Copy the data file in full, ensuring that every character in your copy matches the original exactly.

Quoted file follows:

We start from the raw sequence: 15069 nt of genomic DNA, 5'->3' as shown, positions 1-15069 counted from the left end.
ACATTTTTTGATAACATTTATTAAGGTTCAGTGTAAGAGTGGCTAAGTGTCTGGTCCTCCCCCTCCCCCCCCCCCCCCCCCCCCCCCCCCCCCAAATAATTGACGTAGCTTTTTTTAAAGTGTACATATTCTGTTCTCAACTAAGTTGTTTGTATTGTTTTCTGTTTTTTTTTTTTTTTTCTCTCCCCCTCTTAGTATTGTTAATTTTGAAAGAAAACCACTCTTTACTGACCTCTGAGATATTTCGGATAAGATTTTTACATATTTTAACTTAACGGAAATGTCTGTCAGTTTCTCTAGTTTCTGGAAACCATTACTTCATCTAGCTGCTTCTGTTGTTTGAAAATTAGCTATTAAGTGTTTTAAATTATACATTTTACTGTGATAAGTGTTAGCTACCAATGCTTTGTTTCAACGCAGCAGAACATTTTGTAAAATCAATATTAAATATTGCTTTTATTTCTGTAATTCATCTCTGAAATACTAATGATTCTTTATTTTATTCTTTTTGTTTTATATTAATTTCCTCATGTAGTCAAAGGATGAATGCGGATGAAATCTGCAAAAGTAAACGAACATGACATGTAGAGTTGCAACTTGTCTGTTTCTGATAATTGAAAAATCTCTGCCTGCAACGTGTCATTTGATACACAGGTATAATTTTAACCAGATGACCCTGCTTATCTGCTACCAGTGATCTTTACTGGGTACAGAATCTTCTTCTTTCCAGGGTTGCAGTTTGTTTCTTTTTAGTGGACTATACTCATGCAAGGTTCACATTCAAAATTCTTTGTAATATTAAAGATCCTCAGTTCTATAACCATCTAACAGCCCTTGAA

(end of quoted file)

We start from the raw sequence: 15069 nt of genomic DNA, 5'->3' as shown, positions 1-15069 counted from the left end.
ACATTTTTTGATAACATTTATTAAGGTTCAGTGTAAGAGTGGCTAAGTGTCTGGTCCTCCCCCTCCCCCCCCCCCCCCCCCCCCCCCCCCCCCAAATAATTGACGTAGCTTTTTTTAAAGTGTACATATTCTGTTCTCAACTAAGTTGTTTGTATTGTTTTCTGTTTTTTTTTTTTTTTTCTCTCCCCCTCTTAGTATTGTTAATTTTGAAAGAAAACCACTCTTTACTGACCTCTGAGATATTTCGGATAAGATTTTTACATATTTTAACTTAACGGAAATGTCTGTCAGTTTCTCTAGTTTCTGGAAACCATTACTTCATCTAGCTGCTTCTGTTGTTTGAAAATTAGCTATTAAGTGTTTTAAATTATACATTTTACTGTGATAAGTGTTAGCTACCAATGCTTTGTTTCAACGCAGCAGAACATTTTGTAAAATCAATATTAAATATTGCTTTTATTTCTGTAATTCATCTCTGAAATACTAATGATTCTTTATTTTATTCTTTTTGTTTTATATTAATTTCCTCATGTAGTCAAAGGATGAATGCGGATGAAATCTGCAAAAGTAAACGAACATGACATGTAGAGTTGCAACTTGTCTGTTTCTGATAATTGAAAAATCTCTGCCTGCAACGTGTCATTTGATACACAGGTATAATTTTAACCAGATGACCCTGCTTATCTGCTACCAGTGATCTTTACTGGGTACAGAATCTTCTTCTTTCCAGGGTTGCAGTTTGTTTCTTTTTAGTGGACTATACTCATGCAAGGTTCACATTCAAAATTCTTTGTAATATTAAAGATCCTCAGTTCTATAACCATCTAACAGCCCTTGAA